Well, 10 days later on July 21, 2018, I heard the big C word for the first time. I was diagnosed with Metastatic Papillary Thyroid Cancer and informed that I would need to return for a second major neck surgery and have a Total Thyroidectomy. I remember not knowing what to do or what to say, so I just kinda smiled, laughed, and totally checked out of my body, trying to pretend that didn’t just happen and everything would be ok. I’m forever grateful for my wife, Jessica’s support because she honestly gave me the strength that I didn’t have in the moments where I freaked out, trying to grasp at some reality of life that didn’t include cancer, but I had to face it, so that’s what I did, and most of the time I did it with a smile on my face.
I returned to the hospital on August 29, 2018 for a Total Thyroidectomy, nervous and scared, but excited to be moving forward on this journey. When I woke up, life was different, my thyroid was gone and I had a surgical incision on my neck from below my right ear all the way to the left side of my Adams Apple. Just in time for Halloween.
Another 10 days after that, we got some interesting news. The pathology had come back on my thyroid gland, and that pathology revealed a perfectly healthy thyroid, no masses, no nodules, no lesions, and I was confused. What did this mean? Did I actually have cancer? Did someone make a mistake? I was admittedly freaking out – keeping a positive mindset in times like this was SO challenging even with all the personal development I had done.
This brings me to finding an Endocrinologist at Penn Medicine, Dr. Benjamin Cooperberg who has really helped me gain some understanding, which allowed me to find some peace, and focus on my healing. Dr. Cooperberg had a second pathology on the thyroid gland, which confirmed the original diagnosis. That brought clarity but also more confusion, because how can I have Thyroid Cancer with a perfectly healthy thyroid right. Apparently it can happen, and I’ll never know for sure, but I either had a cancer cell that completely took over a lymph node OR I had an ectopic thyroid cell (similar to an ectopic pregnancy) that didn’t differentiate appropriately, and voila – cancer.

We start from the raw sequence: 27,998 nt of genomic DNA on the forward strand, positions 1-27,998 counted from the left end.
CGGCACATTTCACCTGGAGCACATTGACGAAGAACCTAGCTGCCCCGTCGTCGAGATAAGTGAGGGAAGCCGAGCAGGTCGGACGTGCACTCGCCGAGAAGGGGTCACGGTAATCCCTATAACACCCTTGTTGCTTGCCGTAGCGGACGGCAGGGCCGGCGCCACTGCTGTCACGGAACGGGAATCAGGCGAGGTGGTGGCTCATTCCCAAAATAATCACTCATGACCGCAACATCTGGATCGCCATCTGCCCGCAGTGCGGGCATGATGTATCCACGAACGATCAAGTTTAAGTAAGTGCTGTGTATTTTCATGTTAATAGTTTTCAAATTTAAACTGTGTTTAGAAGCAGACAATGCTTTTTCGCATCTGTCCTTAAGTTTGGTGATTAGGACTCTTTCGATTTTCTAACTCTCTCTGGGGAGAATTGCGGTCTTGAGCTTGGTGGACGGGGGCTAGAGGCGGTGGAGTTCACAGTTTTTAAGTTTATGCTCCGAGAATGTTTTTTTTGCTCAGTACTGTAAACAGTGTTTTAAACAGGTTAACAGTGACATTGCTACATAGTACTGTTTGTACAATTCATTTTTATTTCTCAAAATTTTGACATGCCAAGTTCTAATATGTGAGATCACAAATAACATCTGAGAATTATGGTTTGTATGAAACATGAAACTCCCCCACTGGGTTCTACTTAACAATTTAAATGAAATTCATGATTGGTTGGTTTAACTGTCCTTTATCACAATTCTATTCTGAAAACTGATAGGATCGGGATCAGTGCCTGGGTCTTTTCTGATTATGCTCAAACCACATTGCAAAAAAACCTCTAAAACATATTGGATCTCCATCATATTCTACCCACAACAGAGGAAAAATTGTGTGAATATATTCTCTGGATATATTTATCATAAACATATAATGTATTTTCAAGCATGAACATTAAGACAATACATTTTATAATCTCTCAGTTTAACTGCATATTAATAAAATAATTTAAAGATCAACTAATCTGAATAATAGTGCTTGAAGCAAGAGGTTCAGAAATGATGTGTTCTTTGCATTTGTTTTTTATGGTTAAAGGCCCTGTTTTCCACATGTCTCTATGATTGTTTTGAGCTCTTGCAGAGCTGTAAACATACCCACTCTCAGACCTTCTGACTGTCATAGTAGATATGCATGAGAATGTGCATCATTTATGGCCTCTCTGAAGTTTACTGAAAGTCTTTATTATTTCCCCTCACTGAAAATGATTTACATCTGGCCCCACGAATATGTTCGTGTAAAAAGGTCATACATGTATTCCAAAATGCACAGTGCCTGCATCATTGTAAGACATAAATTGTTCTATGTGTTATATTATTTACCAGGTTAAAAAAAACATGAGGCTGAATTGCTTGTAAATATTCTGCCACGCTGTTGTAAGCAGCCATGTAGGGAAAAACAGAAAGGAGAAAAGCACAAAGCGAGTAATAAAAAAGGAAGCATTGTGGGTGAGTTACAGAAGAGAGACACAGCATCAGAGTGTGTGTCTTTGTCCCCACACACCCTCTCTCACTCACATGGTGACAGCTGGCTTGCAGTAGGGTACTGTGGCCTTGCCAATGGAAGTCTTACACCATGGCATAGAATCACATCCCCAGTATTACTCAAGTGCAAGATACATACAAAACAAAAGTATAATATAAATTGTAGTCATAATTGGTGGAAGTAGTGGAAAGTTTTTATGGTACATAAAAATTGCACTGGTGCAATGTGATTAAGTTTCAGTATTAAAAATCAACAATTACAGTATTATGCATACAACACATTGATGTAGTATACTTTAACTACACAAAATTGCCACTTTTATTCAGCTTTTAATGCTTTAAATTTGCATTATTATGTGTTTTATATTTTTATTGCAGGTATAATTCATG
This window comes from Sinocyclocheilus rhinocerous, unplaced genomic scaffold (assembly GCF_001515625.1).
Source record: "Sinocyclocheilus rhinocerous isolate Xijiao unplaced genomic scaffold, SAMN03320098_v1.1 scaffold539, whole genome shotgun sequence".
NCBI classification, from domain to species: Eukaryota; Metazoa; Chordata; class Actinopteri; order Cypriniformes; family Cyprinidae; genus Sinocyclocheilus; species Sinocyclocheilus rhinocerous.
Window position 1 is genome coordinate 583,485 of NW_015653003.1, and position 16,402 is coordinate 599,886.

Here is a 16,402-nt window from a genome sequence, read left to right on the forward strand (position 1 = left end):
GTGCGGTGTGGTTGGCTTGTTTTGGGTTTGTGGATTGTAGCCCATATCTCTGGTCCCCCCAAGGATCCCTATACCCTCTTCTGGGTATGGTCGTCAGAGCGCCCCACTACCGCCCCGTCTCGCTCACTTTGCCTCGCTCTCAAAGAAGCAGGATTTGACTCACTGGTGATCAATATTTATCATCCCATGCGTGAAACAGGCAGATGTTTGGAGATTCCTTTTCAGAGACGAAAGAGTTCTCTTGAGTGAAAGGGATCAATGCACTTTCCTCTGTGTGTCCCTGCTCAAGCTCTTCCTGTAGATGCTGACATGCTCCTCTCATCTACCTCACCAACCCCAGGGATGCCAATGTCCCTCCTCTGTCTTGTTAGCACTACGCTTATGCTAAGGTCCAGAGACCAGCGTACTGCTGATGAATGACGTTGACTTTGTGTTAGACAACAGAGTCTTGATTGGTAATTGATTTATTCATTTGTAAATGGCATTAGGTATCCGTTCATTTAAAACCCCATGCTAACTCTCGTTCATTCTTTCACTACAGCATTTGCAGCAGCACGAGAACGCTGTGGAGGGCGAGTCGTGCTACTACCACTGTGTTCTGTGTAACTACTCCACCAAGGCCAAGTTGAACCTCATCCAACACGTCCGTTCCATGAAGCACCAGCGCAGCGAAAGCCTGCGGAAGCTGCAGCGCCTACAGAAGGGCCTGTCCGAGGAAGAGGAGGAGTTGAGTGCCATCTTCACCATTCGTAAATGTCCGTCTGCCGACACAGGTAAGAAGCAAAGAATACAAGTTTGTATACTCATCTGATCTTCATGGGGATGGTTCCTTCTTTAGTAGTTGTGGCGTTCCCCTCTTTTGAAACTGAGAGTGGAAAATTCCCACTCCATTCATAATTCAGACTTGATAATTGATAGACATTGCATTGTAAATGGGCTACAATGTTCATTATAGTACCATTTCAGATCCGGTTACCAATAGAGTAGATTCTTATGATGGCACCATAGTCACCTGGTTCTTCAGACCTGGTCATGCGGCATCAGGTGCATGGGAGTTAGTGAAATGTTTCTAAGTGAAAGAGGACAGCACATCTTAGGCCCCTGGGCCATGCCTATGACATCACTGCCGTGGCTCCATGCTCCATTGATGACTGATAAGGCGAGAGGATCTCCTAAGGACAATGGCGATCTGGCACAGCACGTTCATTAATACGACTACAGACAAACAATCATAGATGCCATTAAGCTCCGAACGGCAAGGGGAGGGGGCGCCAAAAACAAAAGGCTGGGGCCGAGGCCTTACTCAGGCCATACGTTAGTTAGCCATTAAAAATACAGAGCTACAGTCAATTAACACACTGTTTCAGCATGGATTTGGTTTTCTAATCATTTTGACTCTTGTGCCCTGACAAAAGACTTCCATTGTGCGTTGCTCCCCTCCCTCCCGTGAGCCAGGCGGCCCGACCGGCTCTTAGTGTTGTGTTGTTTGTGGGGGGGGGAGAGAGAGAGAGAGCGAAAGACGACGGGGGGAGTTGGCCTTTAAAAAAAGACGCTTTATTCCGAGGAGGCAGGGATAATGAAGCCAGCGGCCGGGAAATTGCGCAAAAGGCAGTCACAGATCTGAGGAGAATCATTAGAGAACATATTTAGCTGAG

So finally on April 1, 2019 I received 100 mCi of Radioactive Iodine, after which I had to remain completely isolated for 7 days, before which I had to comply with a Low-Iodine Diet for 14 days to effectively starve my cells of iodine, therefore increasing the uptake of the radioactive iodine, and effectively destroying any remaining thyroid tissue in my body, good or bad.
That brings me to today, the here and now … I have been consciously adjusting to my new life, dealing with new emotions, embracing beautiful new people, and really loving life in the face of this diagnosis, because resilience and perseverance will define my life, not cancer!
There’s nothing as powerful as a made up mind, and my decision has become a mission to empower everyone to pay the price “here,” so that they can pay it forward wherever “there” may be.
I am Gregory Louis Sable, I am a Thyroid Cancer Warrior, and I am honored to have been asked to be a Patient Advocate for a foundation that truly stands out amongst the rest, making patients AND their families THE priority, because we all need support. Cancer isn’t only a patients’ disease…
Get ready to #BeYourOwnHero.